Have you ever wondered what an ISA is? Well, you’re not alone! Many people often wonder what an ISA can do for them, but usually feel too afraid to ask at the risk of sounding stupid. This guide is going to lay down what an ISA is to you in simple terms, so you can fully understand whether one would be suitable for you (and we aren’t going to judge you for not knowing what an ISA is either)! Let’s get started so you can start making the most of your money:
What is an ISA?
If you pay tax, then a cash ISA can be a good choice for your savings. Why? Because interest earned on a cash ISA is totally tax free (wahoo!), the opposite to a normal savings account where you are taxed on any interest you earn (boo!). There are more advantages of ISA’s too.
ISA stands for ‘individual savings account’, and is basically an account that pays interest to you tax free, as opposed to a savings account that you’d have to pay tax on like fixed rate bonds and other options.
When it comes to features, there isn’t a huge different between an ISA and a regular savings account, although they will vary from bank to bank. The big difference is the amount you can pay into your ISA. You will have a limited maximum allowance set in any tax year that you won’t be able to exceed.
Every tax year you’ll get a new ISA allowance. In the year 2014-2015 for example, the allowance is £11,880 of which no more than £5,940 can be saved in a cash ISA. This is set to change in July however, so keep an eye out. The government want to make ISA’s easier to understand, so they are launching something called a NISA or ‘new ISA’. The overall investment limit is supposed to be £15,000 which can be held in cash or stocks/shares in a combo of your choice.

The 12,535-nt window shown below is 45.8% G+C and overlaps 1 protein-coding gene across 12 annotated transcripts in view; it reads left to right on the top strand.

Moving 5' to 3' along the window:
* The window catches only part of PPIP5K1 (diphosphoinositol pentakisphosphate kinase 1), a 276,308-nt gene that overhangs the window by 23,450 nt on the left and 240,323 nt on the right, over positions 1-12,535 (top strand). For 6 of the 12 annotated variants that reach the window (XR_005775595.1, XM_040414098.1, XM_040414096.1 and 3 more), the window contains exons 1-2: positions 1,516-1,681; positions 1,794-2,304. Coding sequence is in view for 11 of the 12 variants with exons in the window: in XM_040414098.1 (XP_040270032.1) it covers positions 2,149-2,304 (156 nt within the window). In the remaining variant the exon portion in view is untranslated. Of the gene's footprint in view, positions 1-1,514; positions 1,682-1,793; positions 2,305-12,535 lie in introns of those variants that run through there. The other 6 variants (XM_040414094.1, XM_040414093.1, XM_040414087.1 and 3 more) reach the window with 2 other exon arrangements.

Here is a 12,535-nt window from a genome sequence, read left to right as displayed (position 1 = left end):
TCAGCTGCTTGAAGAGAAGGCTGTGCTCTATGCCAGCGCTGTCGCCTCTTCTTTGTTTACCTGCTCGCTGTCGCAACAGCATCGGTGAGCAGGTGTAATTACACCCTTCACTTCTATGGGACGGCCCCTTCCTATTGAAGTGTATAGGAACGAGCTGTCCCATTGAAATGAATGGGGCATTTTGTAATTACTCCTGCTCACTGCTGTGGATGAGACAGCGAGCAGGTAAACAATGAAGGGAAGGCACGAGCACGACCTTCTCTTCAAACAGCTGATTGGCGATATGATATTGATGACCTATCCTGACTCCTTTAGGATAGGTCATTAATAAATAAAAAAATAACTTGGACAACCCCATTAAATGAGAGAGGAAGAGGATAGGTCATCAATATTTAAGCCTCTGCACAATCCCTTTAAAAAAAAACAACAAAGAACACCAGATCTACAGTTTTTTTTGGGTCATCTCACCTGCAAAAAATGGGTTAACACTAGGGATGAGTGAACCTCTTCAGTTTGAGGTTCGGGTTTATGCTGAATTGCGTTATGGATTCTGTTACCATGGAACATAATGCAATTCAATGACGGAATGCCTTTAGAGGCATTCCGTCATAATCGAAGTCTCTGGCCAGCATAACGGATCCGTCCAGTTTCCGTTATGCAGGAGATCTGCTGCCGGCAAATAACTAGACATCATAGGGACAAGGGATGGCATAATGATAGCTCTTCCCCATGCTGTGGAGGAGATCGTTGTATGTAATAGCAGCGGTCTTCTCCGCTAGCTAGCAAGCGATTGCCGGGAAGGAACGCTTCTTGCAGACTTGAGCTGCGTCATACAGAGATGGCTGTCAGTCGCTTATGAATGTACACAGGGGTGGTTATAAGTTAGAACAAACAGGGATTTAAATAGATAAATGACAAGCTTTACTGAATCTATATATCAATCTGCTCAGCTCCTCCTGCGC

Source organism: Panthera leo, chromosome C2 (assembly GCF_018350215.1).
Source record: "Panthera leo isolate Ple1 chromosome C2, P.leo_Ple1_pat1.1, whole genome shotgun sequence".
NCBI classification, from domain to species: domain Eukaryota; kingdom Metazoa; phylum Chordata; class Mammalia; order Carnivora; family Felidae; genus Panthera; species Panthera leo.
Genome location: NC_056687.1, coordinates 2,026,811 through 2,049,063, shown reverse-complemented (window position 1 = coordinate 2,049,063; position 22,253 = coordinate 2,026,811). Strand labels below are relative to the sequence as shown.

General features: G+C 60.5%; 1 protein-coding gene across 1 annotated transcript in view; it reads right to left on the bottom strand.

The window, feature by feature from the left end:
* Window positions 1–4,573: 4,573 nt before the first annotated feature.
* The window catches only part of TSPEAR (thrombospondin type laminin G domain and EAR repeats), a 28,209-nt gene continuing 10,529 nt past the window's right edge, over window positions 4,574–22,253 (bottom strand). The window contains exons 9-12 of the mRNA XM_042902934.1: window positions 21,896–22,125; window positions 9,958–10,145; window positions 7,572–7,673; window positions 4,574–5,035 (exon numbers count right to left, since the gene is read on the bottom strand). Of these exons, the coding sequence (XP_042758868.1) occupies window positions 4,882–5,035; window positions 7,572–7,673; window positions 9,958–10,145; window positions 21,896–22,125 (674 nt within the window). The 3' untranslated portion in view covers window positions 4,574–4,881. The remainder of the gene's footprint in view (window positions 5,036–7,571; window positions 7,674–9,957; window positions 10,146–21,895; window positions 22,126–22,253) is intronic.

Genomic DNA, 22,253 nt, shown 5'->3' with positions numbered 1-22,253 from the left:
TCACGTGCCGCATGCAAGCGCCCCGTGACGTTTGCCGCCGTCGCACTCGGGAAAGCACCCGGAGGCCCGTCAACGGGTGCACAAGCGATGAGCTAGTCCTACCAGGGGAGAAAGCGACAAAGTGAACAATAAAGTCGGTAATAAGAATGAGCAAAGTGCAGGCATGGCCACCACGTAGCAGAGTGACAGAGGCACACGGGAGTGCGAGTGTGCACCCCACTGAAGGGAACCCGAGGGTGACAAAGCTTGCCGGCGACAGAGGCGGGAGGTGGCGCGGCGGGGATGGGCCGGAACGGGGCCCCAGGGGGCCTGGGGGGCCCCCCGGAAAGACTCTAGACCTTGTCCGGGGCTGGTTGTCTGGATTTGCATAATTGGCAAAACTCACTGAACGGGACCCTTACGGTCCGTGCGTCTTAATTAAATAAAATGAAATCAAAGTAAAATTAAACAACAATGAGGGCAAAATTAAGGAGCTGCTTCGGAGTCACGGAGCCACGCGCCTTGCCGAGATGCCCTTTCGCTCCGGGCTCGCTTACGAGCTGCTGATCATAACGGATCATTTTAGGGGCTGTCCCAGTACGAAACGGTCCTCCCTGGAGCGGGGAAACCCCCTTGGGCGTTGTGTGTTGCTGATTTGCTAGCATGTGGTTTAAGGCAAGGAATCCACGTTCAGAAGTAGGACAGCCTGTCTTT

All UK residents over 16 have the same allowance, but adults aged 16-17 have an additional limit of £3,840, or £4000 from July. They can’t invest in an adult stocks and shares ISA until they are 18.
Let’s take a look at your options:
£11,880 invested entirely in a stocks/shares ISA. You don’t have to put any of the allowance into a cash ISA.
£5940 invested in a cash ISA. You don’t have to put any of your allowance into a stocks/shares ISA.
£5940 invested in a cash ISA with the rest of the £11,880 invested in a stocks/shares ISA.
Ultimately, you should choose the option that suits you best and has the most benefits!
You can make withdrawals from your cash ISA, but you are unable to replace the money until the new tax year begins. This means you need to be careful when withdrawing your cash or you could miss out!
Do you better understand ISA’s now? Let us know in the comments!